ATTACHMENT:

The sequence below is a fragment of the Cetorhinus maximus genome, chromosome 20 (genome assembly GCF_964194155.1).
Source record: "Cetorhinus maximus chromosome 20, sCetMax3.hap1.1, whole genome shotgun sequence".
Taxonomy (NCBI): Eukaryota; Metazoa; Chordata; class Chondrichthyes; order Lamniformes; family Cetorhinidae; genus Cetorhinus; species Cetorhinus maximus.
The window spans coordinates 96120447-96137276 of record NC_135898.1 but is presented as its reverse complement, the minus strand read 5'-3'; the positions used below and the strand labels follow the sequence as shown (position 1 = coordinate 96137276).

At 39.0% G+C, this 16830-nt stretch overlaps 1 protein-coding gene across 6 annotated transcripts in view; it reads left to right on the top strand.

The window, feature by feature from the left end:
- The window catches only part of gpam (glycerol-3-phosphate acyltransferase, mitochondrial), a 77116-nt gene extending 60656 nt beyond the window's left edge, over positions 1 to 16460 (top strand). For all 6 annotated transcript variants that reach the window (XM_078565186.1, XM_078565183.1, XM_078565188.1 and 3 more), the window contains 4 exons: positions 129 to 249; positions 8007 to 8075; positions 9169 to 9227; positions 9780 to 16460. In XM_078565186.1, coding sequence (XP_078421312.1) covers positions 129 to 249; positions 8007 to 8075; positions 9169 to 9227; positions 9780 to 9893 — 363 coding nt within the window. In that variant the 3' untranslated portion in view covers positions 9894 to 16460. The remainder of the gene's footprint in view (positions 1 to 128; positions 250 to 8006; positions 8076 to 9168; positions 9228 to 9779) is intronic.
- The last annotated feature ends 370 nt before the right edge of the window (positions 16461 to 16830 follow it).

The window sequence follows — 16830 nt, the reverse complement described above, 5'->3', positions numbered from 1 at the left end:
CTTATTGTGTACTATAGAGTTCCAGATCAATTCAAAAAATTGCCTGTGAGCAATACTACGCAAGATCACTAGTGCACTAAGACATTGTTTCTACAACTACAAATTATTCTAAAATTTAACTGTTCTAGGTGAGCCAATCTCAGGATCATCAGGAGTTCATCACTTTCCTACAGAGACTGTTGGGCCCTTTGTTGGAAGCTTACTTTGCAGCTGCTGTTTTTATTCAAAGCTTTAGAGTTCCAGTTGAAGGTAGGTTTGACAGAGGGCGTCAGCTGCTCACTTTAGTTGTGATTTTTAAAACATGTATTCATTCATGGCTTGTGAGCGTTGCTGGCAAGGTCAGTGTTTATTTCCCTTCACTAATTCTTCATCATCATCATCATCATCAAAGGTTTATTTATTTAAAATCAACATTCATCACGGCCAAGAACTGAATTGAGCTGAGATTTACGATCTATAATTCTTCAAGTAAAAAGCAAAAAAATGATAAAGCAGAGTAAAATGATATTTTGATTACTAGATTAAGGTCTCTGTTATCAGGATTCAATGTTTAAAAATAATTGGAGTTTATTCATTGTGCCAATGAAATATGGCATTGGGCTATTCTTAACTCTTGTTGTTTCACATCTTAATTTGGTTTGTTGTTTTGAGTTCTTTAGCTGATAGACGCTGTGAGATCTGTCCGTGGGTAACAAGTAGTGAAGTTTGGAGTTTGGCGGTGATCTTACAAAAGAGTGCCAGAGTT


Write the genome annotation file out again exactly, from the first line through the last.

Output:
The sequence below is a fragment of the Cetorhinus maximus genome, chromosome 20 (genome assembly GCF_964194155.1).
Source record: "Cetorhinus maximus chromosome 20, sCetMax3.hap1.1, whole genome shotgun sequence".
Taxonomy (NCBI): Eukaryota; Metazoa; Chordata; class Chondrichthyes; order Lamniformes; family Cetorhinidae; genus Cetorhinus; species Cetorhinus maximus.
The window spans coordinates 96120447-96137276 of record NC_135898.1 but is presented as its reverse complement, the minus strand read 5'-3'; the positions used below and the strand labels follow the sequence as shown (position 1 = coordinate 96137276).

At 39.0% G+C, this 16830-nt stretch overlaps 1 protein-coding gene across 6 annotated transcripts in view; it reads left to right on the top strand.

The window, feature by feature from the left end:
- The window catches only part of gpam (glycerol-3-phosphate acyltransferase, mitochondrial), a 77116-nt gene extending 60656 nt beyond the window's left edge, over positions 1 to 16460 (top strand). For all 6 annotated transcript variants that reach the window (XM_078565186.1, XM_078565183.1, XM_078565188.1 and 3 more), the window contains 4 exons: positions 129 to 249; positions 8007 to 8075; positions 9169 to 9227; positions 9780 to 16460. In XM_078565186.1, coding sequence (XP_078421312.1) covers positions 129 to 249; positions 8007 to 8075; positions 9169 to 9227; positions 9780 to 9893 — 363 coding nt within the window. In that variant the 3' untranslated portion in view covers positions 9894 to 16460. The remainder of the gene's footprint in view (positions 1 to 128; positions 250 to 8006; positions 8076 to 9168; positions 9228 to 9779) is intronic.
- The last annotated feature ends 370 nt before the right edge of the window (positions 16461 to 16830 follow it).

The window sequence follows — 16830 nt, the reverse complement described above, 5'->3', positions numbered from 1 at the left end:
CTTATTGTGTACTATAGAGTTCCAGATCAATTCAAAAAATTGCCTGTGAGCAATACTACGCAAGATCACTAGTGCACTAAGACATTGTTTCTACAACTACAAATTATTCTAAAATTTAACTGTTCTAGGTGAGCCAATCTCAGGATCATCAGGAGTTCATCACTTTCCTACAGAGACTGTTGGGCCCTTTGTTGGAAGCTTACTTTGCAGCTGCTGTTTTTATTCAAAGCTTTAGAGTTCCAGTTGAAGGTAGGTTTGACAGAGGGCGTCAGCTGCTCACTTTAGTTGTGATTTTTAAAACATGTATTCATTCATGGCTTGTGAGCGTTGCTGGCAAGGTCAGTGTTTATTTCCCTTCACTAATTCTTCATCATCATCATCATCATCAAAGGTTTATTTATTTAAAATCAACATTCATCACGGCCAAGAACTGAATTGAGCTGAGATTTACGATCTATAATTCTTCAAGTAAAAAGCAAAAAAATGATAAAGCAGAGTAAAATGATATTTTGATTACTAGATTAAGGTCTCTGTTATCAGGATTCAATGTTTAAAAATAATTGGAGTTTATTCATTGTGCCAATGAAATATGGCATTGGGCTATTCTTAACTCTTGTTGTTTCACATCTTAATTTGGTTTGTTGTTTTGAGTTCTTTAGCTGATAGACGCTGTGAGATCTGTCCGTGGGTAACAAGTAGTGAAGTTTGGAGTTTGGCGGTGATCTTACAAAAGAGTGCCAGAGTT